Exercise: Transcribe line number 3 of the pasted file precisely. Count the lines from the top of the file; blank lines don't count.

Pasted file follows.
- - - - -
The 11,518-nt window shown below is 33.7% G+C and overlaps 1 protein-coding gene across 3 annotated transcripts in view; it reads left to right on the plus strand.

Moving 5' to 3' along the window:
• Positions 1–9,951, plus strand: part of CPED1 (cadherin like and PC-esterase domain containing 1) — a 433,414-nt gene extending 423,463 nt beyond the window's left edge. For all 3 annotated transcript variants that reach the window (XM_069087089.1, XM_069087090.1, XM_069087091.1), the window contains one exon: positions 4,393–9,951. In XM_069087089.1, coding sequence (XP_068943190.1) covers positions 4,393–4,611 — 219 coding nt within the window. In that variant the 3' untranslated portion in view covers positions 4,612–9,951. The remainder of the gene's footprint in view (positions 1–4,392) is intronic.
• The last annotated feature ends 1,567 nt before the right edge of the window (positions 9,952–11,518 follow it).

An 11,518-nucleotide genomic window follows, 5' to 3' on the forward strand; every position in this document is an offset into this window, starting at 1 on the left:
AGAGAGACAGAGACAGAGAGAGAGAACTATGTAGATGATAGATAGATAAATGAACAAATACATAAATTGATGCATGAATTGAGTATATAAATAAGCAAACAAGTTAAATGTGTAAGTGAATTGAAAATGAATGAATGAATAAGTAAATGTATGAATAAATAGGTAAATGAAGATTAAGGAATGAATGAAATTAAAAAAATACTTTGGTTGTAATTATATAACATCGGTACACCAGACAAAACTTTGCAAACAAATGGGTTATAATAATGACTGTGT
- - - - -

• Positions 1–9,951, plus strand: part of CPED1 (cadherin like and PC-esterase domain containing 1) — a 433,414-nt gene extending 423,463 nt beyond the window's left edge. For all 3 annotated transcript variants that reach the window (XM_069087089.1, XM_069087090.1, XM_069087091.1), the window contains one exon: positions 4,393–9,951. In XM_069087089.1, coding sequence (XP_068943190.1) covers positions 4,393–4,611 — 219 coding nt within the window. In that variant the 3' untranslated portion in view covers positions 4,612–9,951. The remainder of the gene's footprint in view (positions 1–4,392) is intronic.